Do you trust your gut enough to take a risk?
As I pulled onto the busy entrance ramp, I noticed a car off the road on the highway above me. An elderly woman hunched over a guardrail as her daughter-in-law stood behind her, holding her up with one hand and attempting to flag help with the other.
No one stopped.
I immediately pulled over and ran up the steep hill full of thorny bushes. When I got to them, the younger woman was screaming for help, struggling to simultaneously hold her mother-in-law, flag cars down and call 911. The elderly woman’s airflow was completely blocked.
Without a thought, I raced behind her, wrapped my arms around her torso and yanked hard.
Once, twice, three times. Nothing.
I could hear the woman on the phone with the medics, relaying the scene, begging for help.
In a split second, I decided it was either give this all I had or watch this woman suffocate. I had to commit. I had to take the risk of breaking her ribs or having her sue me.
The choice was made: She wasn’t dying on my watch.
I gave a large, firm squeeze, this time lifting her right off her feet. A piece of bagel flew out her mouth, and the delightful sound of coughing and gasping for air came.
The daughter-in-law burst into tears, profusely thanking me. I wrapped my arms around her, rubbed her back, and told her everything was going to be okay.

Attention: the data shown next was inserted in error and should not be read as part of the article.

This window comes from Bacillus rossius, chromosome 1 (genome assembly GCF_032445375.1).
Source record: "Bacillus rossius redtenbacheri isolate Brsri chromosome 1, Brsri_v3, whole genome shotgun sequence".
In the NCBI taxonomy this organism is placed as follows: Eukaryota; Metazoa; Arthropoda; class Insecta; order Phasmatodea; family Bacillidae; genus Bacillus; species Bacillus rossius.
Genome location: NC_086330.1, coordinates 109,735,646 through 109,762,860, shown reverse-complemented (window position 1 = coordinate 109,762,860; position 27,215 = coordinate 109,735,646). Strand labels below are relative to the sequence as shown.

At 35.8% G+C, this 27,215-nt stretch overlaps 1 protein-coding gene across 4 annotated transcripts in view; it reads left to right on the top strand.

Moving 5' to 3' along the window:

She reached her hand out to me, “I’m Danielle.”
We shook hands, “I’m Jeanne.”
The elderly woman wiped her eyes, “I’m Marion… thank you. Thank you so much.”
Danielle was worried still, but Marion insisted she was fine and just wanted to go home and was half in the car before we could stop her.
I don’t really remember what happened next, except I think they got in their car and drove off, as I crawled over the guardrail and gingerly slid down the hill, thorns tugging at my jeans.
As quickly as our lives merged, they were separated.
All they know about me is my name is Jeanne. That’s it. No phone numbers exchanged, no emails, just our first names.
I drove down the road, hands shaking. Everything was surreal. As I walked through the market moments later, I noticed people around me. What had their morning been like? Who loves them? Who would miss them if they were gone?
Three women shared a few brief moments on the cusp of life and death. All before 9AM on a Saturday morning.
Part of me says it was fate that I was there. Had we not hosted Tracy, an Irish student teacher, I wouldn’t have been at the airport this morning or on that highway. Maybe my choice weeks ago to bring Tracy into our home started the path of fate to help Marion so she could be in her own home with her family tonight, alive and well.
But I don’t think it was just fate. It had far more to do with the willingness to take a risk. A risk none of those other drivers would take.
I feel sorry for them. By staying safe on their path, they missed an opportunity of a lifetime. One I will never forget. They missed giving the gift of life.
There’s much to lose when you don’t take a risk – with your life, with your career, with your heart.
Get off the safe path. Take a risk. I dare you.